Just a small note: I believe that PAC and measure-1 learnability are the same thing, but I’m not sure. Just in case, I’ve made sure to use the right terminology below.

Horning and PCFGs:

In 1969, James Jay “Jim” Horning published a thesis about language identification. He looked at a way to actually compute probabilities of guessing correctly, so we could actually study which languages are PAC learnable and measure-1 learnable.

He did this by using **Probabilistic Context Free Grammars (PCFGs)**. A PCFG lets you calculate the probability of a sentence by using the rewrite rules that we discussed earlier. In a PCFG, you first assign each rewrite rule some probability. To get the probability of a sentence, you multiply all the probabilities of the individual rewrite rules together, assuming that each rewrite rule is independent of each other.

Horning proved, through some clever Bayesian inference-type stuff, that if you assume languages are generated by PCFGs, then **ALL** languages are PAC learnable. Why? Well, because in a PCFG, rewrite rules are assumed to be independent. So by increasing the number of rewrite rules used in a sentence, you exponentially decrease the probability of that sentence. At some depth, the sentences have such low probability that you can ignore them. So, in effect, we’ve found a way to transform all languages into finite languages, which we already knew were learnable.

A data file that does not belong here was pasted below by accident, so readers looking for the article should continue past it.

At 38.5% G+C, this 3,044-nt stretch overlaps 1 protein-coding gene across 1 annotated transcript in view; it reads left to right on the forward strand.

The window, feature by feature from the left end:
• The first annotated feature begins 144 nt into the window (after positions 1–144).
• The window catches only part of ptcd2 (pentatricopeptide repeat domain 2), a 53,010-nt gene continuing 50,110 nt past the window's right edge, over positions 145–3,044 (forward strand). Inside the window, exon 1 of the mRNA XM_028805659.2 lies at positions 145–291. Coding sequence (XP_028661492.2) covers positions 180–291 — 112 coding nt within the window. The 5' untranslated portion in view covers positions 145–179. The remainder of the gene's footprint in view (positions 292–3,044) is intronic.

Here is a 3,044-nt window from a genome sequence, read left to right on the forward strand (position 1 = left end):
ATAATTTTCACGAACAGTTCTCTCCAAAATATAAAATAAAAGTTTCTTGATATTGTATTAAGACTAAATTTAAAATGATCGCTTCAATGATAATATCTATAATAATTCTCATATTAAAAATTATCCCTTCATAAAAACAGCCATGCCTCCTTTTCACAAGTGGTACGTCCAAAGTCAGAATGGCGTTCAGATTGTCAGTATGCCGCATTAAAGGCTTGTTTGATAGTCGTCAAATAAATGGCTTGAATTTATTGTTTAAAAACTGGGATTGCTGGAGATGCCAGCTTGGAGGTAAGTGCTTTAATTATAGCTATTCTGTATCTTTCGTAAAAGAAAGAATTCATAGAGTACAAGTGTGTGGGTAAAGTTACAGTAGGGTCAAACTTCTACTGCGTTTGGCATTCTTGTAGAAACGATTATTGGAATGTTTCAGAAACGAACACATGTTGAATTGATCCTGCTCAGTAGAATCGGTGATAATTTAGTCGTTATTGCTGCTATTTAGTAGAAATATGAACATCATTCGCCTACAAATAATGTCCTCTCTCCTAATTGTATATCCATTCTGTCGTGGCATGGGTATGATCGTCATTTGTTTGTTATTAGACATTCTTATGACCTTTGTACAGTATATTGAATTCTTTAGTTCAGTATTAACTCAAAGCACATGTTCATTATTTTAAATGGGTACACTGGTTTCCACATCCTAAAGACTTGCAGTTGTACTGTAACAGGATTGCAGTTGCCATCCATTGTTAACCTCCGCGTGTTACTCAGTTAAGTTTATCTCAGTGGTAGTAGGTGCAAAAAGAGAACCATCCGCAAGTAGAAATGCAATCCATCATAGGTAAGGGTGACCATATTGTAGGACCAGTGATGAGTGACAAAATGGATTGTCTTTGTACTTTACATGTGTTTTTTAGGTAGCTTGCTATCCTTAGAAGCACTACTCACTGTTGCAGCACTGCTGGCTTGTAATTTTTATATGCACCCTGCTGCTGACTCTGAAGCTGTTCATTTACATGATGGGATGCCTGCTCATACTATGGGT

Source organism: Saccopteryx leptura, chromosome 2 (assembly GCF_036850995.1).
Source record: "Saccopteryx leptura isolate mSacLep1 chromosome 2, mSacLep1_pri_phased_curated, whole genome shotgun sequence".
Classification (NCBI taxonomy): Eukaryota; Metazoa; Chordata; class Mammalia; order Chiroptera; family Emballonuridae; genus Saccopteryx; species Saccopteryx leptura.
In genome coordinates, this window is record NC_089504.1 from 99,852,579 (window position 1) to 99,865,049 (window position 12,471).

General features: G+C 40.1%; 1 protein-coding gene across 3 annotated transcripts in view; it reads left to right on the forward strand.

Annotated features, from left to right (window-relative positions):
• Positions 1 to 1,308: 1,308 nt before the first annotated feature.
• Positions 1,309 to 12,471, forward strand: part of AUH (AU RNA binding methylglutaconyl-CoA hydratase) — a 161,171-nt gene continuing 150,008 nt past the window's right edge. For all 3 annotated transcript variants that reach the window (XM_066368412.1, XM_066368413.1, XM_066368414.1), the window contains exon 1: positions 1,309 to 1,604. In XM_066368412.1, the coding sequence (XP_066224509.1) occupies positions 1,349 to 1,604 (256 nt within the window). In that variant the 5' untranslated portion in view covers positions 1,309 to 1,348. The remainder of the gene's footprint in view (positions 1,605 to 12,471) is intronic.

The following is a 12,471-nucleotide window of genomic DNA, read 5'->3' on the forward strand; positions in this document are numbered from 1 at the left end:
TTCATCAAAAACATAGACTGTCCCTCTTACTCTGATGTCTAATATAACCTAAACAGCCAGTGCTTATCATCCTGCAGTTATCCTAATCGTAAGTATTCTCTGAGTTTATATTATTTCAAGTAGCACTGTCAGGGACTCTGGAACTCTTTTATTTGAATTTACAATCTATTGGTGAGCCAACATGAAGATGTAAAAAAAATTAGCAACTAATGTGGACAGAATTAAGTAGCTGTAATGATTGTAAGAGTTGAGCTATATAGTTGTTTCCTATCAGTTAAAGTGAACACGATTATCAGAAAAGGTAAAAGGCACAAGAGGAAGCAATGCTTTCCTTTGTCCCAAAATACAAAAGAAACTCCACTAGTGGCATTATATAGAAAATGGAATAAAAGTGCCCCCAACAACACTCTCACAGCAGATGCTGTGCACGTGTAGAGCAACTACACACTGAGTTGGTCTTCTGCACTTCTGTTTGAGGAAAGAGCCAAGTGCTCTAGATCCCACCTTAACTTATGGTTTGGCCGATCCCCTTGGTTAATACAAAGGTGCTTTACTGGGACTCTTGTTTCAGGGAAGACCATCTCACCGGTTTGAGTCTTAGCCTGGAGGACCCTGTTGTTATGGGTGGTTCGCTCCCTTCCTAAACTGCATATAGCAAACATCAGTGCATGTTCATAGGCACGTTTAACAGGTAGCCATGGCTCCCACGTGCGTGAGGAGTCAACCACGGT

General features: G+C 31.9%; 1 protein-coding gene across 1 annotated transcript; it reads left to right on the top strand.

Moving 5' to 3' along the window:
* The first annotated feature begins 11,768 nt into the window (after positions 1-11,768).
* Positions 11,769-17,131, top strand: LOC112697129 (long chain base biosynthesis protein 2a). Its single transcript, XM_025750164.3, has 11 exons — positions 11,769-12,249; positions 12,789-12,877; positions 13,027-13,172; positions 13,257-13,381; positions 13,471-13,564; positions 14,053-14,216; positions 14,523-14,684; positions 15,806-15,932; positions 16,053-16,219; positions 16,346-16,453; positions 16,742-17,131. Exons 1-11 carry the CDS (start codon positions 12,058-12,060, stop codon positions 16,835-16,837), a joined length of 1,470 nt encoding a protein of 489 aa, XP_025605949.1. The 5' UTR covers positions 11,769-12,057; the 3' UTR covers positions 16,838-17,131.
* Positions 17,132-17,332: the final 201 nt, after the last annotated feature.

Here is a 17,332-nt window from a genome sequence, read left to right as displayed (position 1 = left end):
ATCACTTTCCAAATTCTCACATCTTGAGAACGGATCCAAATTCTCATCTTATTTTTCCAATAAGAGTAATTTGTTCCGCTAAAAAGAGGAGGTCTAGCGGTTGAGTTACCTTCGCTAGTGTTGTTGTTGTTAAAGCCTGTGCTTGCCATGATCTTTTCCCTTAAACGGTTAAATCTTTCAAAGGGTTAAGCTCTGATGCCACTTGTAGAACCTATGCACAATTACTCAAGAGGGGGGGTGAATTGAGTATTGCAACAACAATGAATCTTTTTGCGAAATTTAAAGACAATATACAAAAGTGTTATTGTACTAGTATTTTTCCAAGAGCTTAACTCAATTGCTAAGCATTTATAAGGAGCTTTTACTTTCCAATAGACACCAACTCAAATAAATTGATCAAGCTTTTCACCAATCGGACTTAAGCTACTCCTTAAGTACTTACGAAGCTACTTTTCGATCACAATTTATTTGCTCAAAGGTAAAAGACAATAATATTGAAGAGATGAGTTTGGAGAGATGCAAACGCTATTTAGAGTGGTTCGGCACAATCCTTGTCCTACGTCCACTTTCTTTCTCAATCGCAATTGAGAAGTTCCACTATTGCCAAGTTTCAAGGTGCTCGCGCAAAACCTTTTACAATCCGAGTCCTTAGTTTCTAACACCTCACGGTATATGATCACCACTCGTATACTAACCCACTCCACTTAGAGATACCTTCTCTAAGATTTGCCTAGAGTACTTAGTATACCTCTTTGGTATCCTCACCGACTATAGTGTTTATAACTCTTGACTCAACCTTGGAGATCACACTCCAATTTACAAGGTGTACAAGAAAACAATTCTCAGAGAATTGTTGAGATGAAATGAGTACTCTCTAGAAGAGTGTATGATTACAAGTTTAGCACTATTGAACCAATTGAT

There’s a problem here though. We assumed that languages were generated by PCFGs, which is a **VERY **large assumption, and also one that is definitely untrue for humans (although it’s a neat simplifying assumption). But if we make **NO** assumptions about how languages are generated (ie they are distribution free), then Dana Alguin proved that any language that is PAC learnable is also Gold learnable. In other words, switching to probabilities didn’t actually help us if we make no additional assumptions.

# Computational Intractability

One problem that we’ve been completely ignoring is how to efficiently identify languages. Hornning’s used an enumerative approach; essentially, he just guessed almost all possible languages. But this is impossible for any large grammars: Horning proved that the number of possible grammars with N words is . For those who don’t know their big theta notation, that is really freaking huge. If we only have 7 words, then we have somewhere around 1800 googol possible grammars. Way more grammars than we can brute force.